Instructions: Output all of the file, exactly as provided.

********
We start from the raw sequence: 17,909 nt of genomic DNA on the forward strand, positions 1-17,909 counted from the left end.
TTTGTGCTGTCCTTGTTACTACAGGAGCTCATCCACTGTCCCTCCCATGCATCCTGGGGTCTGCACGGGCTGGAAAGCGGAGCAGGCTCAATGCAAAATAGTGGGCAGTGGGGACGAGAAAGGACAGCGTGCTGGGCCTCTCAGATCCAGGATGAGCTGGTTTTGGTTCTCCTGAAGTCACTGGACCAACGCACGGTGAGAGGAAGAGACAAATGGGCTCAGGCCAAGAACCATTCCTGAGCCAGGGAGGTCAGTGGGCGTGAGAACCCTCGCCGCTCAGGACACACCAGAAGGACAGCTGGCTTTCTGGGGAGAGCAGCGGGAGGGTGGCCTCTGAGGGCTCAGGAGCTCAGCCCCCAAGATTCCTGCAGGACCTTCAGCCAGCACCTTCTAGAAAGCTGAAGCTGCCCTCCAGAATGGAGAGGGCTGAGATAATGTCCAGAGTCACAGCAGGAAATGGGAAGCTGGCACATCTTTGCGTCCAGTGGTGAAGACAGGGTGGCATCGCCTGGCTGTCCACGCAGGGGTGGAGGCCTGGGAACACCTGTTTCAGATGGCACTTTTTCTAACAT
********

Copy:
We start from the raw sequence: 17,909 nt of genomic DNA on the forward strand, positions 1-17,909 counted from the left end.
TTTGTGCTGTCCTTGTTACTACAGGAGCTCATCCACTGTCCCTCCCATGCATCCTGGGGTCTGCACGGGCTGGAAAGCGGAGCAGGCTCAATGCAAAATAGTGGGCAGTGGGGACGAGAAAGGACAGCGTGCTGGGCCTCTCAGATCCAGGATGAGCTGGTTTTGGTTCTCCTGAAGTCACTGGACCAACGCACGGTGAGAGGAAGAGACAAATGGGCTCAGGCCAAGAACCATTCCTGAGCCAGGGAGGTCAGTGGGCGTGAGAACCCTCGCCGCTCAGGACACACCAGAAGGACAGCTGGCTTTCTGGGGAGAGCAGCGGGAGGGTGGCCTCTGAGGGCTCAGGAGCTCAGCCCCCAAGATTCCTGCAGGACCTTCAGCCAGCACCTTCTAGAAAGCTGAAGCTGCCCTCCAGAATGGAGAGGGCTGAGATAATGTCCAGAGTCACAGCAGGAAATGGGAAGCTGGCACATCTTTGCGTCCAGTGGTGAAGACAGGGTGGCATCGCCTGGCTGTCCACGCAGGGGTGGAGGCCTGGGAACACCTGTTTCAGATGGCACTTTTTCTAACAT